Tidbits, Resources, and Discussion for ELI Faculty

Friday, August 8, 2008

NOVA's Student Handbook and Your Dean of Students

As I hope most of you know, part of my role as Director of ELI is that I serve as the Dean of Students for ELI students/classes. On Monday and Tuesday, I attended the annual retreat of the Deans Working Group, the committee of all the College's Deans of Students (plus some related College Staff). An issue came up that I thought was interesting, and I'd love for you to weigh in with your thoughts and experiences.

Some of the Deans of Students were frustrated by the fact that faculty often send students to them expecting the Dean to resolve the situation based on the student handbook (for example, a faculty member might say, "So-and-so plagiarized this paper, so please punish her according to the Student Handbook"). Often, what the faculty member is asking for is not actually in, or at least not supported by, the Student Handbook. Faculty are also often not aware of the grade grievance and other processes outlined in the Handbook.

I suggested that I don't think that most faculty really have much knowledge of the Student Handbook or of what the Dean of Students does, nor what the Dean of Students can/can't do in particular cases. What do you think? As a faculty member, have you ever read the Student Handbook? Do you feel that you have a good understanding of the student disciplinary process and the role of the Dean of Students? What do you need to know more about, and what would be a good way to convey that information to you and your colleagues? This all applies to ELI but also to your campus, for those of you who teach on campus.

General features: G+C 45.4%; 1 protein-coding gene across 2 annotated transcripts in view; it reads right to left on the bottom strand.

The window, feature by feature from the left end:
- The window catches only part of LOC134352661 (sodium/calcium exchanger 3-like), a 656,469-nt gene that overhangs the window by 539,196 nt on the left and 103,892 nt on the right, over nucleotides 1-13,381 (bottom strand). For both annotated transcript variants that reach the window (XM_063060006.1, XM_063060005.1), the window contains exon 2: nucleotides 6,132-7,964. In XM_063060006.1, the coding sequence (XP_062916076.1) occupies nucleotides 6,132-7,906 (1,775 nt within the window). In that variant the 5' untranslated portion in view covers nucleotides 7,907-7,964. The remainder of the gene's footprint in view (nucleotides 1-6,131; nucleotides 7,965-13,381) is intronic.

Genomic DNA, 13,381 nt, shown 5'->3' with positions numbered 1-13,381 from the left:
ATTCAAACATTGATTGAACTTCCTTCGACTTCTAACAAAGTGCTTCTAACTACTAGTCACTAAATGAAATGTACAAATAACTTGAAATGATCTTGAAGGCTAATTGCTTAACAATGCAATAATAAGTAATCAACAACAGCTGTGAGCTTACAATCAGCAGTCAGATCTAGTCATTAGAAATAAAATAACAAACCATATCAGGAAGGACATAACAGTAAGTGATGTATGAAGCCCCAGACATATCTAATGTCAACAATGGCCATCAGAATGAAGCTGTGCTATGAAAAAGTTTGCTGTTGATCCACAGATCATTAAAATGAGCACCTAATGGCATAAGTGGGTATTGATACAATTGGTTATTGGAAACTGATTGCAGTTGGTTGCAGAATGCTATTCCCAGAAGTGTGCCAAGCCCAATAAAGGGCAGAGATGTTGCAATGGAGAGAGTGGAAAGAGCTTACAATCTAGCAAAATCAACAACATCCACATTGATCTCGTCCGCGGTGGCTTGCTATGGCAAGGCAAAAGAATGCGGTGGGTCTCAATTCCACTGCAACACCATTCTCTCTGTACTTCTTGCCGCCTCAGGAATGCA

I look forward to hearing your thoughts and sharing them with the other Deans of Students!

1 comment:

Cindy Miller said...

I have read the student handbook, and use the section about academic integrity in my syllabi.

I would just like to add this thought. As a faculty member it is useless to follow up in any formal manner with a student who one has discovered cheating without administrative support--thus off I go to the ADC or dean. Students go over our heads as their first step. However, my experience is that administrate support really varies.

Long ago and far away I had an obvious, documentable, and outrageous cheating incident in one of my courses, and received no administrative support. So my hands were tied.

I would of course love to have 'training' on this. For me a discussion board or blog with some case studies presented might be the best way, but I'm flexible. I'd love a deeper understanding, and I'd love to be able to expect consistency across the school in terms of administrative support. (I teach for at least two different ADCs, and sometimes I'm on the medical campus, so that's another layer).